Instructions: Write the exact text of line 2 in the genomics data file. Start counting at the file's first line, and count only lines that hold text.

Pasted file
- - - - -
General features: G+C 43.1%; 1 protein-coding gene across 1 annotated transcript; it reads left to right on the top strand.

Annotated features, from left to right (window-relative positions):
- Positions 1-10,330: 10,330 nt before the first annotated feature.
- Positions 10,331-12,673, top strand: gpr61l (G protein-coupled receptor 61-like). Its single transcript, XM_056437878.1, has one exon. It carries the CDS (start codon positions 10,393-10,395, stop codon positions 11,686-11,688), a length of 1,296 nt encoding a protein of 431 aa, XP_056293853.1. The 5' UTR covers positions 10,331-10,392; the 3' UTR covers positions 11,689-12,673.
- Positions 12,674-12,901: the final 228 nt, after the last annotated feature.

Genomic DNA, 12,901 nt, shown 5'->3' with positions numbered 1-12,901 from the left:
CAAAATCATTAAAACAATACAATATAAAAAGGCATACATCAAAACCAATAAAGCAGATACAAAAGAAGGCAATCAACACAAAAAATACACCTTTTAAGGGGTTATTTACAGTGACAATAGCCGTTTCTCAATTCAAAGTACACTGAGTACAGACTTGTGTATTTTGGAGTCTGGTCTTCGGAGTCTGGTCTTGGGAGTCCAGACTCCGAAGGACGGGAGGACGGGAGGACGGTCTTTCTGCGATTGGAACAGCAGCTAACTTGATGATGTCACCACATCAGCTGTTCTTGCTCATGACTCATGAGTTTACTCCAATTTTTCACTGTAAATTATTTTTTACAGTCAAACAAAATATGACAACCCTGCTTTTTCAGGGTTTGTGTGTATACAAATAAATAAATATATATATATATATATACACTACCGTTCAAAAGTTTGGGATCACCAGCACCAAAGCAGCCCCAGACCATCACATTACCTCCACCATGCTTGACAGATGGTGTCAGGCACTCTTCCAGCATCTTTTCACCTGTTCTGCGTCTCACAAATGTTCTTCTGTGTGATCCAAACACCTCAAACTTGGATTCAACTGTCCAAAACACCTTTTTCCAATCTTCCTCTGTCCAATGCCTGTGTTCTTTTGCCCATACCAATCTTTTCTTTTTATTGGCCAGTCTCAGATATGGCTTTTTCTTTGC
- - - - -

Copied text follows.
Annotated features, from left to right (window-relative positions):